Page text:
Take a Virtual Tour of Boughton House, the ‘English Versailles’

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The Duchess of Buccleuch and Queensberry in the hall of Boughton House, Kettering, April 1958. Photo: Slim Aarons/Getty Images

If you are a country house fanatic like me, and you’ve been lucky enough to spend time travelling around Britain to seek them out, you might have visited some of the greats: Petworth, Blenheim, Chatsworth.

But have you heard of Boughton House, the “English Versailles”?

As an art historian born in England who works on the art and culture of Louis XIV’s France, I’m a little embarrassed to admit I only learnt about Boughton very recently.

Now, I yearn to book a flight to England to visit the house rebuilt by Ralph Montagu (1638–1709), the first Duke of Montagu, in the flashy new French style back in the 17th century.

Watch: A Virtual Tour of the Grounds at Boughton House

Montagu inherited his family’s country seat in Northamptonshire when his father died in 1684. A monastic building was converted into a manor house by Sir Edward Montagu in 1528, following the dissolution of the monasteries by Henry VIII. The younger Montagu’s renovations began upon his inheritence and continued well into the 1690s.

Montagu’s contemporaries knew Louis XIV’s palace was the inspiration for Boughton.

The “Sun King” had transformed his father’s modest hunting lodge at Versailles into the most magnificent palace of the age. By 1680, it was the French king’s principal residence and the centre of government.

Ralph Montagu
Ralph Montagu, 1st Duke of Montagu, painted around 1710. Photo: National Trust/Wikimedia Commons


According to one account written shortly after Montagu’s death, Boughton was “contrived after the Model of Versailles, with extending Wings, excellent Avenues, Vistas and Prospects; for Rich Furniture, Exquisite Gardens, Beauty of Building, and advantageous Situation, scare to be equalled in Britain.”

Dreams of France


Montagu was a greedy and ambitious fellow. He married twice for money and to advance his social status. He first went to France as an ambassador of King Charles II of England in 1669.

Although he was a minor noble, as the representative of the King of England his official entry into Paris was of unequalled magnificence. He developed a taste for the finest things at the time France was fast becoming the centre for luxury in Europe.

He travelled to France again in 1678, and returned to England with more than 200 trunks filled with works of art and furniture.

Montagu House, Bloomsbury, London (later the British Museum) from the north by James Simon, c.1715. Photo: Wikimedia Commons


To live in the magnificent way he did in France, Montagu needed a house to display his treasures. With aid of his first wife’s dowry, he built Montagu House in London — which would become the site of the first British Museum in 1755, before being demolished to make way for a new grand museum in 1850.

Montagu employed all manner of French architects, painters, sculptors, wood engravers, furniture makers and silversmiths to decorate his London house and country seat. He commissioned artists like Jacques Rousseau and Charles de la Fosse who had worked for Louis XIV at Versailles.

Montagu was a Francophile through and through. His household staff were nearly all French — everyone from his housekeeper to his wigmaker — and the entertainments he gave were in the French style, with French dancing and music.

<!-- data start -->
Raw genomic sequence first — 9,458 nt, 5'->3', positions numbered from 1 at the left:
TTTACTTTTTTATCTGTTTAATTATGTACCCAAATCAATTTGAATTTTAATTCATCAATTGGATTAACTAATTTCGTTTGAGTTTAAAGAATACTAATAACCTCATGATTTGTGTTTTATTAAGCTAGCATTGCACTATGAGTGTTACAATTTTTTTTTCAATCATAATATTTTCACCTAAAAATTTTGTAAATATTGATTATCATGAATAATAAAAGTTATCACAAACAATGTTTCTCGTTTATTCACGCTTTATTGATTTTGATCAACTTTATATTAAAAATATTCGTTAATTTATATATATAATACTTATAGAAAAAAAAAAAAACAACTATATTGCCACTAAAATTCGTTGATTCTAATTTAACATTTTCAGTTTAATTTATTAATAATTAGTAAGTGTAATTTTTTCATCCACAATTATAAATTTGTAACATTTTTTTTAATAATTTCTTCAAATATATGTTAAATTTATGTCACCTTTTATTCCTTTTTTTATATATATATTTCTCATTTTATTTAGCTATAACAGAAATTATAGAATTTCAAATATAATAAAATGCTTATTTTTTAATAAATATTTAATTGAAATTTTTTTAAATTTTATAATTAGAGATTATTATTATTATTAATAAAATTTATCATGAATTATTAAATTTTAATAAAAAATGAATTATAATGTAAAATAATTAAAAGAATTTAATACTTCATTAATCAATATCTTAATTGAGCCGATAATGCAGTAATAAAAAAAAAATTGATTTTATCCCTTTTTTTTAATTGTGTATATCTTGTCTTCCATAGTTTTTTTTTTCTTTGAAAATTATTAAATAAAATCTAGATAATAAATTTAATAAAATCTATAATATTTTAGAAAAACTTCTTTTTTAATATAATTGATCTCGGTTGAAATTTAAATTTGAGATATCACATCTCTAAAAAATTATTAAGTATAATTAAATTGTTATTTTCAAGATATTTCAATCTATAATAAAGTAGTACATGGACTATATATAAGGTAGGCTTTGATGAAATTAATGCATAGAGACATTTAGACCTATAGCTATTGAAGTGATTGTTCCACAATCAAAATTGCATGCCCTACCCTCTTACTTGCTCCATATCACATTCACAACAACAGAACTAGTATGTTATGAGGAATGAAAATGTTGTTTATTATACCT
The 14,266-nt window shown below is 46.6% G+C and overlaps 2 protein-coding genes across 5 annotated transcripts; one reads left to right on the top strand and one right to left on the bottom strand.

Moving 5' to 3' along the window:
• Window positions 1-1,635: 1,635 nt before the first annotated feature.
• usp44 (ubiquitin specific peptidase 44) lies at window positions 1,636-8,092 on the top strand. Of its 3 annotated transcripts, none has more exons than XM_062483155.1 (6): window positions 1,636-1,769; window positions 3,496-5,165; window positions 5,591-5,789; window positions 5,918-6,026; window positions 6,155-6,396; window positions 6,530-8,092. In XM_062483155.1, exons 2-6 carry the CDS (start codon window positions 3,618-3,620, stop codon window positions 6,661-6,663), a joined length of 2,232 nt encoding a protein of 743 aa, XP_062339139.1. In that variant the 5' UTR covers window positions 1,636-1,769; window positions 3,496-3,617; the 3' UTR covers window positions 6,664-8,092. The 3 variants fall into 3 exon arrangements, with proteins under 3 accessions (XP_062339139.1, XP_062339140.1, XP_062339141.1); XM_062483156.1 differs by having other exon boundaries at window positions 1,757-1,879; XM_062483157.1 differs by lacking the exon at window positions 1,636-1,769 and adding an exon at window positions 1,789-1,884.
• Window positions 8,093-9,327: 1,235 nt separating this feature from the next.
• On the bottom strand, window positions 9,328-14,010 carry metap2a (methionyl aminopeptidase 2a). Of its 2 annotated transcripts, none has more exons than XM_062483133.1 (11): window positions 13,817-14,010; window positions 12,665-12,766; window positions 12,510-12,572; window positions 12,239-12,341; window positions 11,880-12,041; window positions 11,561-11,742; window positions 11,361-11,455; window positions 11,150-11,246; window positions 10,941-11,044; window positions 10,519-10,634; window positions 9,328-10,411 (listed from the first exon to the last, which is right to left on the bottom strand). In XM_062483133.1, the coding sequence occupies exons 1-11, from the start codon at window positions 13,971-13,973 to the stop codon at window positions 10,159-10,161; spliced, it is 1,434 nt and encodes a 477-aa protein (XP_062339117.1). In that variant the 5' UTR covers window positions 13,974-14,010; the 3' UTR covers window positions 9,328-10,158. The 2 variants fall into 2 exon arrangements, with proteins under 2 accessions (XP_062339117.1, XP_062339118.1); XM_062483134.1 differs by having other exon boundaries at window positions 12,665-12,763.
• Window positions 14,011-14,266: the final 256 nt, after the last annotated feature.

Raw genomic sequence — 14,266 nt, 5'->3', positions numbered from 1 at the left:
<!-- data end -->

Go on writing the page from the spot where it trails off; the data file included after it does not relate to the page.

Treasures in Situ


The main building of Boughton House is much as it was in Ralph Montagu’s time. The mansard roof and plain white stone of the façade lend the building a distinctly French feel.

Despite what Montagu’s contemporaries thought, it is not that similar to the Château at Versailles. It looks more like the lost Château of Saint-Cloud, where Montagu spent time in the circle of the English princess, Henrietta Maria, who married Louis XIV’s only brother Philippe.

Boughton House
Photo: Euan Myles Photography/Wikimedia Commons, CC BY-NC-SA


I don’t want to visit just to see its lovely Frenchified exterior. Boughton is one of those rare country houses still in the hands of the family that built it.

Today, it is one of the ancestral homes of the Duke of Buccleuch, passed on by marriage in the 18th century.

Boughton is not the largest, nor the fanciest, of the Buccleuch seats. This is probably why it remains intact, full of the treasures collected and commissioned by the first Duke of Montagu.

Among the hundreds of trunks of objects Montagu brought back with him from France was a desk attributed to Pierre Gole, furniture maker to Louis XIV. According to family tradition, this was one of the personal gifts the French king gave to Montagu. The Gole desk is an exquisite treasure shimmering in the gold and silver tones of its pewter and brass inlay.

Objects have lives, too.

Just as the first Duke of Montagu was an English ambassador to France, this desk became a French ambassador to England. But where Montagu only played the role of ambassador for a few years, the desk has been in ambassadorial service for centuries, sitting at Boughton waiting for an audience.

Houses like Boughton delight me more than any museum. There is something so special about seeing works of art where they have remained for centuries.

Objects in museums are a little like birds in cages. By contrast, when you glimpse an exquisite object like that shimmering desk in a country house it’s like spying a rare bird in its natural habitat.The Conversation

Robert Wellington is a Senior Lecturer of Art History and Visual Culture at the Australian National University This article is republished from The Conversation under a Creative Commons license.


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